Mindful Mimi's blog has moved!

You will be automatically redirected to the new address. If that does not occur, visit
and update your bookmarks.

Poverty is the mother of crime - Marcus Aurelius

>> 8 October 2007

US man faces potential 30-year prison sentence for stealing a doughnut.

Picture this: a guy tries to steal a doughnut - probably because he is poor and hungry and just wants to eat. On his way out the shopkeeper tries to hold him back and maybe he pushes her a bit trying to get past her.
Turns out that the push is now being treated as minor assault, which transforms a misdemeanor shoplifting charge into a strong-armed robbery with a potential prison term of five to 15 years. Given the hungry guy's past criminal record, prosecutors could boost that sentence to 30 years to life.
30 years of imprisonment for stealing a doughnut? Because of the principle that 'a crime is a crime', 'everyt crime should be treated equally' and 'it's not the doughnut, it's the assault'?
So the guy has a past: he has been arrested more than a dozen times for crimes ranging from shoplifting to drug possession to torching a car for insurance fraud. He has done time in prison for these crimes. Not 30 years but the allocated time for crimes such as these.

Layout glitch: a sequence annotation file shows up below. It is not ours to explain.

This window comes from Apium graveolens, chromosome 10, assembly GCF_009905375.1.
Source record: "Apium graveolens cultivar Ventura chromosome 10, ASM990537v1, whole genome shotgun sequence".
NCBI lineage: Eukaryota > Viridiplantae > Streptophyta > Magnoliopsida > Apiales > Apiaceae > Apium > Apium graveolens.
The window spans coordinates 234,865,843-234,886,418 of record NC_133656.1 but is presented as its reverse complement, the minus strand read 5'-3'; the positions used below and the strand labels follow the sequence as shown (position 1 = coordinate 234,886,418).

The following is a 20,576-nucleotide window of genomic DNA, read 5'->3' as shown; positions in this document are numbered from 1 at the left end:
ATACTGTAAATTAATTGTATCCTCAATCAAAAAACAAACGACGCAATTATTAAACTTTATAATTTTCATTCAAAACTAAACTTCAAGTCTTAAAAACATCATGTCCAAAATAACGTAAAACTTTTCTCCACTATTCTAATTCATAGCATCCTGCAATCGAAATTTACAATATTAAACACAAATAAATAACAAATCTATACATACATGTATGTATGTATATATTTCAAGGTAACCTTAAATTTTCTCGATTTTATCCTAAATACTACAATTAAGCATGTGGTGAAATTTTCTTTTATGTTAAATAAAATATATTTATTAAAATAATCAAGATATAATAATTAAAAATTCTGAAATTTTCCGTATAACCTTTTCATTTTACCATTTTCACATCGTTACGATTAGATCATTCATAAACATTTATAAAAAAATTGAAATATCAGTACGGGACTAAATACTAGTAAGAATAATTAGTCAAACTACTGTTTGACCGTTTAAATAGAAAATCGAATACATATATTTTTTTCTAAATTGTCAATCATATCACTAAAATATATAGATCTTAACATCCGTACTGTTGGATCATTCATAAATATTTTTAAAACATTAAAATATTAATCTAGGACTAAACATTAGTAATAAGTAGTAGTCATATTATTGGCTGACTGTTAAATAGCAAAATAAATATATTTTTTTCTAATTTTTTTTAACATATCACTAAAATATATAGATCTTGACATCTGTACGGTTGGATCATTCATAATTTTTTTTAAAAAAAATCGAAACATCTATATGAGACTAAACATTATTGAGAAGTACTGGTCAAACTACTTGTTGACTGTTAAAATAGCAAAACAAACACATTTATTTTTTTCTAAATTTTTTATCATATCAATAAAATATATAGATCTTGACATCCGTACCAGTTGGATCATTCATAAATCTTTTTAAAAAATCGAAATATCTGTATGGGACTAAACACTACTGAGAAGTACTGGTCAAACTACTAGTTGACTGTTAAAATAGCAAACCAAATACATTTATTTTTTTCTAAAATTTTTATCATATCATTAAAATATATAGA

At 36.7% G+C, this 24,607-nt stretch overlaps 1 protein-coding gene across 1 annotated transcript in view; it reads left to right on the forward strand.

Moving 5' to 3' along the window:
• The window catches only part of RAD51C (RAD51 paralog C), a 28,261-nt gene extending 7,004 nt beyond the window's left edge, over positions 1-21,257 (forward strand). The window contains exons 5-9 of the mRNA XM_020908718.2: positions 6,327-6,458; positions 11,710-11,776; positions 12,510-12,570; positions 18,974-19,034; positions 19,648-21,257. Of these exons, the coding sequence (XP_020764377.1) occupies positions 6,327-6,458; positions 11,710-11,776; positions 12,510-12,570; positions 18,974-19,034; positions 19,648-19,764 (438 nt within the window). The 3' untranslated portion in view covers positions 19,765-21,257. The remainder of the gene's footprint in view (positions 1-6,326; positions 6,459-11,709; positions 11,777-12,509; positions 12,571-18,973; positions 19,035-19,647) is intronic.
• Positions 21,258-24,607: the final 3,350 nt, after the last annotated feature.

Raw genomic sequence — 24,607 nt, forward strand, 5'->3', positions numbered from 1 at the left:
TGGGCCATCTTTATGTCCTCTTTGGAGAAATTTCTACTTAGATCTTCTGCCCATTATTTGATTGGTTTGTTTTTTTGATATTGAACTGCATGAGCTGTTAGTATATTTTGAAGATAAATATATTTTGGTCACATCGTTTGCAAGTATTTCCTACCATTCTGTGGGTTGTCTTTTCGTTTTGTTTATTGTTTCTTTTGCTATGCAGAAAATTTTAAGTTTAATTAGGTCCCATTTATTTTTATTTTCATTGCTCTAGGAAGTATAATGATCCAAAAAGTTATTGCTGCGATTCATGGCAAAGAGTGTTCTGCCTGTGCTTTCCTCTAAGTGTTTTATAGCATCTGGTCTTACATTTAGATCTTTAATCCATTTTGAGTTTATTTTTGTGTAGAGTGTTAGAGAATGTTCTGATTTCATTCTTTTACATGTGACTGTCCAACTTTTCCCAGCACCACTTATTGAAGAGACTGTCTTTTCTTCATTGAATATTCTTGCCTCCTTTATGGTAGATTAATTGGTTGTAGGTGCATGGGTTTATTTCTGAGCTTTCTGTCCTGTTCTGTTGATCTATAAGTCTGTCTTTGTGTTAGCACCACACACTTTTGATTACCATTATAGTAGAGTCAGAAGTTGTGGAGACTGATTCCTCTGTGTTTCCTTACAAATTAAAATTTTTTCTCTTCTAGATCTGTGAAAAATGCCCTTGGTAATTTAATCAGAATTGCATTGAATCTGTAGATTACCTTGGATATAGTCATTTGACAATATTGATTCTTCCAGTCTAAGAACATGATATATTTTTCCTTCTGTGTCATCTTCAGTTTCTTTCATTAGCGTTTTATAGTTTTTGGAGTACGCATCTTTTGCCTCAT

Has anyone ever asked him why he keeps committing 'minor' crimes? I assume he is not rich, probably has a drug habit. He is trying to get by with the little he has and seems to be caught up in a vicious circle.
Don't get me wrong, I do not tolerate nor agree with his crimes. I am just saying that a stolen doughnut is not enough crime to deserve 30 years of imprisonment. And even if he did go to jail for 30 years. What happens when he comes out? He still has no money, his addiction has probably worsened (don't tell me they don't do drugs in jail) and where will he go from there? Probably to another store to steal something to eat.
It is clear that in order to eradicate crime, we need to address the root causes. These include, but are not limited to, greed, inadequate corporate oversight, poverty, lack of education, homelessness, drug addiction, racial hatred, and lax gun laws.
I agree with you that some of these causes are harder to eliminate than others. But without helping (or trying to help) criminals to get back on the right track before they get out again, they are doomed to just get straight back into the same downwards spiral.
In Pollsmoor, a harsh prison in Capetown (South Africa) of which Nelson Mandela was the most famous inmate, is filled with the most dangerous criminals and known for it's gangsterism. It is in this prison that an astonishing experiment took place, led by Joanna Thomas (from Cape Town's Centre for Conflict Resolution), to find out whether these criminals can change. The goal of these workshops is to transform the prison from a militaristic culture to a culture of learning, growth and development, where human rights are respected and people are treated with dignity and respect in order to achieve a reduction in the rate of crime and recidivism.